Following is a snapshot of some of the highlights of the Phase II survey:

    ON THE ENVIRONMENT:
    
    Respondents across all groupings see themselves as environmentally
conscious (72% in advanced nations, 87% in industrialized nations and 80% in
the Middle East and North Africa), and 80% agree that people are currently not
taking enough responsibility for their own carbon footprint.  50% of
respondents in newly industrialized countries feel optimistic about the future
of the planet, while the number drops to just 28% in advanced economies.
Although there is widespread agreement about the need to be environmentally
responsible, actual steps taken to reduce personal impact vary greatly among
the groupings, with plastic bag re-use and household recycling prolific in
advanced nations and buying organic products and using less energy common in
other countries.
    

    ON BUSINESS:
    
    This category of questions showed perhaps the greatest disparity between
the ideal and the real. Although the global majority of respondents believe
that multinational corporations must behave responsibly and ethically (as high
as 80% in newly industrialized nations), few (from 26-31%) believe this is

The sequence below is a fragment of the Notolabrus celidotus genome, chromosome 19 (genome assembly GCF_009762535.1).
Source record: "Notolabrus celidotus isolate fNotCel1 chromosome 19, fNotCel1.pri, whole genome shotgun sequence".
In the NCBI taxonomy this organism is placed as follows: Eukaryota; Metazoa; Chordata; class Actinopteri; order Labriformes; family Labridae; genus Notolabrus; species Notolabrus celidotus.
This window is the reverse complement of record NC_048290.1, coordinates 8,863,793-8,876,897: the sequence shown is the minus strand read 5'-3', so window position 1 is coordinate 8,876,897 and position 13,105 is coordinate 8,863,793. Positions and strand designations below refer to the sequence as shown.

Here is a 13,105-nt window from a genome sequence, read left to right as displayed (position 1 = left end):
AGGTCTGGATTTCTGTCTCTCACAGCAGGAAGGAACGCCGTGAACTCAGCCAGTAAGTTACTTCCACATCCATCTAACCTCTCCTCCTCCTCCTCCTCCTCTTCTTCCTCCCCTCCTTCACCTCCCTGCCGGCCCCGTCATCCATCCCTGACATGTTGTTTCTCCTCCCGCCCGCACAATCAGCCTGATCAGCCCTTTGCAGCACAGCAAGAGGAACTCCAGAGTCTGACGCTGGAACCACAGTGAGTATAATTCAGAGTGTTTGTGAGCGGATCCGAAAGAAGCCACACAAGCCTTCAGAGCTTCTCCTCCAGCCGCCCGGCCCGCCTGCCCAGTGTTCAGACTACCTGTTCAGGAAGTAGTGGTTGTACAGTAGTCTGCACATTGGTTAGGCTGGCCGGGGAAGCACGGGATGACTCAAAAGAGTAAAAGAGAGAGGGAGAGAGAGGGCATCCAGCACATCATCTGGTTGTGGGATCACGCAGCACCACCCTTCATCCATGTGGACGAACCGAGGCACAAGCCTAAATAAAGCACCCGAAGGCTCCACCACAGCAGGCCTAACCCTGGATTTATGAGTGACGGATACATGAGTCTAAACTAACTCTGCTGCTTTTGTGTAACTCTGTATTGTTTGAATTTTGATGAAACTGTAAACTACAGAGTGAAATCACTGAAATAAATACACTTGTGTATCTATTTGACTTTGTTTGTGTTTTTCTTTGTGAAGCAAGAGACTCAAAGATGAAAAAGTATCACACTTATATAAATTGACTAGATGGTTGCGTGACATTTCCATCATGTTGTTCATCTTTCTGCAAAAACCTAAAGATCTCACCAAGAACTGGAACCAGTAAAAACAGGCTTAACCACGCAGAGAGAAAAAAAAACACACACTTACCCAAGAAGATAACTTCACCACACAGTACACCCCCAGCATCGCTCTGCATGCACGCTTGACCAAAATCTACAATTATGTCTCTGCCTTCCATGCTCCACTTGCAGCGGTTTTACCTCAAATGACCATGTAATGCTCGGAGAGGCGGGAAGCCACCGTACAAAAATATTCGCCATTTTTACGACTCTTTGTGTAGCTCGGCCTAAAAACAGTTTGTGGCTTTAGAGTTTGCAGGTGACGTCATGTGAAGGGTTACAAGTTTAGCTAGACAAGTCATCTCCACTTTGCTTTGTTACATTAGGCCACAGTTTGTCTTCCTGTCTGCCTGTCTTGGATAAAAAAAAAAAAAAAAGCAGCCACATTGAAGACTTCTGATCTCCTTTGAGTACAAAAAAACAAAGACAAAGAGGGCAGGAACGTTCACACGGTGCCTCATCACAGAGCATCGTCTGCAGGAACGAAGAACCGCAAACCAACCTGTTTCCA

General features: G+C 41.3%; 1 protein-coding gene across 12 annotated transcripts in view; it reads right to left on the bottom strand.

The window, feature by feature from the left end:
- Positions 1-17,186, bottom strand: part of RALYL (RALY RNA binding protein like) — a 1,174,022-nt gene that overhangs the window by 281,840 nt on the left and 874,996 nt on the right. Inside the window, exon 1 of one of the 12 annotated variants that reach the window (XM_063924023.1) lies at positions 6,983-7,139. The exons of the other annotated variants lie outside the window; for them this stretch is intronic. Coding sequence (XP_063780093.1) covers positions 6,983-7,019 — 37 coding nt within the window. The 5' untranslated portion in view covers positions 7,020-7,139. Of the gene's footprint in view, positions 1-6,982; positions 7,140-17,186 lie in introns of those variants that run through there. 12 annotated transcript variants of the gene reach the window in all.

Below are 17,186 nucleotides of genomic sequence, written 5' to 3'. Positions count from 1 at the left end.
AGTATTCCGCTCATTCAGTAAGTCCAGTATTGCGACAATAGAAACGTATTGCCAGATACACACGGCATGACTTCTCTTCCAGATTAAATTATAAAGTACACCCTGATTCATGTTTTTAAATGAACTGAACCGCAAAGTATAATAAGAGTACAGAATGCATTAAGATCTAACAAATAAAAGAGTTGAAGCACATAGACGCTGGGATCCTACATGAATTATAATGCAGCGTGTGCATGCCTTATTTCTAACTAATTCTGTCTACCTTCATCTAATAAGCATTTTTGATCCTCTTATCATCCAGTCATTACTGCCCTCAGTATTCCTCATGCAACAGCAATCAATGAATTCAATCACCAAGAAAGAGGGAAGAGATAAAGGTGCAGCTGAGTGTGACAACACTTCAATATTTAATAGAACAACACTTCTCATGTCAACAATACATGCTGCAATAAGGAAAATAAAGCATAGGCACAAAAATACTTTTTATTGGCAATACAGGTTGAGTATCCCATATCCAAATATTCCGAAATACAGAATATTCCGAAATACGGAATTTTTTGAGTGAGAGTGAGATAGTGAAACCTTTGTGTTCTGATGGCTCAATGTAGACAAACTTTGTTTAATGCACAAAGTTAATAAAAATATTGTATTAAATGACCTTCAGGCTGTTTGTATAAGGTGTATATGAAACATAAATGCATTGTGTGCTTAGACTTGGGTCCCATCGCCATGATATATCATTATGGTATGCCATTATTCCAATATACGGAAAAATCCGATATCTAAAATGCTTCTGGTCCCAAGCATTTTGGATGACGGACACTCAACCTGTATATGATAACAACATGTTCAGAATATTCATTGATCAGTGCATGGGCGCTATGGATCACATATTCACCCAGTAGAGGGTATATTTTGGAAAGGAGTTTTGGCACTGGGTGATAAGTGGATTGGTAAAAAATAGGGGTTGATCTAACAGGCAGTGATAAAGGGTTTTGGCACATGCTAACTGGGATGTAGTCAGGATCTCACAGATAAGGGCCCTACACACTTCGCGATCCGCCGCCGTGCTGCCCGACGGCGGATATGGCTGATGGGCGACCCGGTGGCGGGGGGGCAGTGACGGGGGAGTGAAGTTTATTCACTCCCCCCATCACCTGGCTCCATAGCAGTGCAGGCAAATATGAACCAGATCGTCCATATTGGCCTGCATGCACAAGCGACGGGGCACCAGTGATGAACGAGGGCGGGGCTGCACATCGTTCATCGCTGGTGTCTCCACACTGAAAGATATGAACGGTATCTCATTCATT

possible. Although there is some recognition of the role of global business in
the relief of poverty through job creation (61% in newly industrialized
nations), fewer believe that the goals of global business and citizens' rights
can ever be aligned (from 39-53%).
    

    ON POLITICS:
    
    Overall, a small minority of respondents felt that their concerns were
properly represented by politicians in their country, though this number
jumped to 45% in the Middle East.  Among the three groupings, respondents in
newly industrialized nations and the Middle East and North Africa most closely
follow politics, both locally and globally.  A majority of respondents in
newly industrialized nations, 65%, expressed concern about corruption among
their political leaders, compared to 42% in advanced nations.  Mexico, Greece
and India received the highest corruption scores. The overwhelming majority of
global respondents agreed that human rights should trump politics, with the
percentage, 92%, being particularly high in the Middle East and North Africa.
    

    ON MEDIA:
    
    There is global support among respondents for freedom of speech as an
essential component of a successful society and for the need to regulate news